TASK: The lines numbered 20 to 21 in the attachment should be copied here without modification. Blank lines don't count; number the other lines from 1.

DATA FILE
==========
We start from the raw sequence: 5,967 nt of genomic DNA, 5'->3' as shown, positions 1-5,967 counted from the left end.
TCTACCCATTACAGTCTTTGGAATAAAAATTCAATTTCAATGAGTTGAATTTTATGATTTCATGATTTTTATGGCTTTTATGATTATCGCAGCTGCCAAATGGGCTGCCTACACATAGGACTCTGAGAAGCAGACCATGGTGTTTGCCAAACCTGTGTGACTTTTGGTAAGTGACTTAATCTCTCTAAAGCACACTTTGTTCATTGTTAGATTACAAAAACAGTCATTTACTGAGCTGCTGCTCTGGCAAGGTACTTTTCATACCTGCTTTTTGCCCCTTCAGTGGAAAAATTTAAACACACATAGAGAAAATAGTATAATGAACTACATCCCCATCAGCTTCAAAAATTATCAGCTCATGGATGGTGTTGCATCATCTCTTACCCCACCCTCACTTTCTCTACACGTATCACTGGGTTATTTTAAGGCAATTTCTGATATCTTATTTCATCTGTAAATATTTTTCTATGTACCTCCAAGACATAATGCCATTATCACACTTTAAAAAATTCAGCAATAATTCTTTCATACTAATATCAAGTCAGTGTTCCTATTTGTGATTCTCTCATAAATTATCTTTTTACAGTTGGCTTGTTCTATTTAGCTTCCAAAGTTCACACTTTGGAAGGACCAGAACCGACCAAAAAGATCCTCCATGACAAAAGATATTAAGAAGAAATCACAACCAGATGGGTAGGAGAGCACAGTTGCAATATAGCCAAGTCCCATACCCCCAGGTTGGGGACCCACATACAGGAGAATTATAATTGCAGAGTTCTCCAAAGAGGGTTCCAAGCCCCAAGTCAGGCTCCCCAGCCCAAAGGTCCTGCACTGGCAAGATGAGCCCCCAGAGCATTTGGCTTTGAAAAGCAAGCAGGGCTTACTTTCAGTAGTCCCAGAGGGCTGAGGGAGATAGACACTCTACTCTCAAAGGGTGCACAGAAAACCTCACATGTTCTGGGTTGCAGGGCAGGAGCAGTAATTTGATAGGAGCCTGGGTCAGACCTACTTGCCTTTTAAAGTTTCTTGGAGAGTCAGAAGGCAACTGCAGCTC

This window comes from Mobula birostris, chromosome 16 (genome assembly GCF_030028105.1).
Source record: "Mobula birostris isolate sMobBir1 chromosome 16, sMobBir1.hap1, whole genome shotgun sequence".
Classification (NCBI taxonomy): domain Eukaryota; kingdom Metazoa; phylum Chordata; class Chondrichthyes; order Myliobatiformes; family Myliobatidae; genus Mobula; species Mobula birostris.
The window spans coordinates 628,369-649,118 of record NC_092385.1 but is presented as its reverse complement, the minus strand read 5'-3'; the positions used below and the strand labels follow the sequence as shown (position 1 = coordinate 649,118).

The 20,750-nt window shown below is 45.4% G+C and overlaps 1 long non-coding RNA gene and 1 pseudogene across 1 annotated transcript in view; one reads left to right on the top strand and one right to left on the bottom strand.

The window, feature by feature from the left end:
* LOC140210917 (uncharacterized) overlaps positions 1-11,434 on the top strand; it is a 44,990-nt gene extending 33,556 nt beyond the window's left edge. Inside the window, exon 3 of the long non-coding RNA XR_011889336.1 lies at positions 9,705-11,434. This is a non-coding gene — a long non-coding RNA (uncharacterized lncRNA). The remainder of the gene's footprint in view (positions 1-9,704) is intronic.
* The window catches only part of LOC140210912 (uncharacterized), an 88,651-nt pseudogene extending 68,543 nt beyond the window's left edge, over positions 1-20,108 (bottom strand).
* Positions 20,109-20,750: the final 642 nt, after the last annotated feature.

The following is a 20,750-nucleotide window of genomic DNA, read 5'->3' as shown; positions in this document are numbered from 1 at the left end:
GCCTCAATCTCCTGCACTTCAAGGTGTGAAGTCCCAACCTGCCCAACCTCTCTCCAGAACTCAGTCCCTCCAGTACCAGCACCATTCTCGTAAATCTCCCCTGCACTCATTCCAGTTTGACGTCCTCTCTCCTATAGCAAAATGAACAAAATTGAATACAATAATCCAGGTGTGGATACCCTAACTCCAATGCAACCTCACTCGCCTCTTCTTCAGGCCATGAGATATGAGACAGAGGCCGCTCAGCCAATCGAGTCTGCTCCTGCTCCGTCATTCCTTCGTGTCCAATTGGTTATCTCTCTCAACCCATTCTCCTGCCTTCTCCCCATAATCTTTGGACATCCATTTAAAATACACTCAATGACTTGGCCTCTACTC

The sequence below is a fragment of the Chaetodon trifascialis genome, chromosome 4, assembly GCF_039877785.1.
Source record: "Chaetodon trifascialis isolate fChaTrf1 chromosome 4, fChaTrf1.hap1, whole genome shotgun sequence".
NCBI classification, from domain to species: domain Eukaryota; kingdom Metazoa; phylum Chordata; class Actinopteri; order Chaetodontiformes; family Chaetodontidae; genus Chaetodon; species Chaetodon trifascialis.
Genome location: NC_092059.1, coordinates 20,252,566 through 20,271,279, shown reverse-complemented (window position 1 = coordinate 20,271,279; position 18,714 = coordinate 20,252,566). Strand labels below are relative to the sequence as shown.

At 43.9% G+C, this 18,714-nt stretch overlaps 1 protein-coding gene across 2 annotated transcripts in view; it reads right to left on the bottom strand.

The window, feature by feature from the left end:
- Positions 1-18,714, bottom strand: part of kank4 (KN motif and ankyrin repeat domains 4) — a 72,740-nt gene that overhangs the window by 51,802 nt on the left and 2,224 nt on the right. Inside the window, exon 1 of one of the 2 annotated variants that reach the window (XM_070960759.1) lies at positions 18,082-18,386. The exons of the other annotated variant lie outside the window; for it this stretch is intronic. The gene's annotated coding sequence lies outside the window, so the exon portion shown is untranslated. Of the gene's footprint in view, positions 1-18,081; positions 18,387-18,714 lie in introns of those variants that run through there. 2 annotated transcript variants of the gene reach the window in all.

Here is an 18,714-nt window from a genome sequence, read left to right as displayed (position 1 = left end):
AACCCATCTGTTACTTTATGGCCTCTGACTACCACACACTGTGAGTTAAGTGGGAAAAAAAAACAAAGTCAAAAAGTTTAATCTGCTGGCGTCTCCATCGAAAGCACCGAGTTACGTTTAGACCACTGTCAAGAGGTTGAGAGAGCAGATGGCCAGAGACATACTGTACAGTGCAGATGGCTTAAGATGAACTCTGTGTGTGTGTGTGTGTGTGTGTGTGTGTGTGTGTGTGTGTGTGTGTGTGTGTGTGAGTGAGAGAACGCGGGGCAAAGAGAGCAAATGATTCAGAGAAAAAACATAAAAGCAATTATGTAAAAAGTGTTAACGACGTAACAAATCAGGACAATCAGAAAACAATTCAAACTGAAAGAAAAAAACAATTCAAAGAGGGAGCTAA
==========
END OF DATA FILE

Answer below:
- Positions 1-18,714, bottom strand: part of kank4 (KN motif and ankyrin repeat domains 4) — a 72,740-nt gene that overhangs the window by 51,802 nt on the left and 2,224 nt on the right. Inside the window, exon 1 of one of the 2 annotated variants that reach the window (XM_070960759.1) lies at positions 18,082-18,386. The exons of the other annotated variant lie outside the window; for it this stretch is intronic. The gene's annotated coding sequence lies outside the window, so the exon portion shown is untranslated. Of the gene's footprint in view, positions 1-18,081; positions 18,387-18,714 lie in introns of those variants that run through there. 2 annotated transcript variants of the gene reach the window in all.

Here is an 18,714-nt window from a genome sequence, read left to right as displayed (position 1 = left end):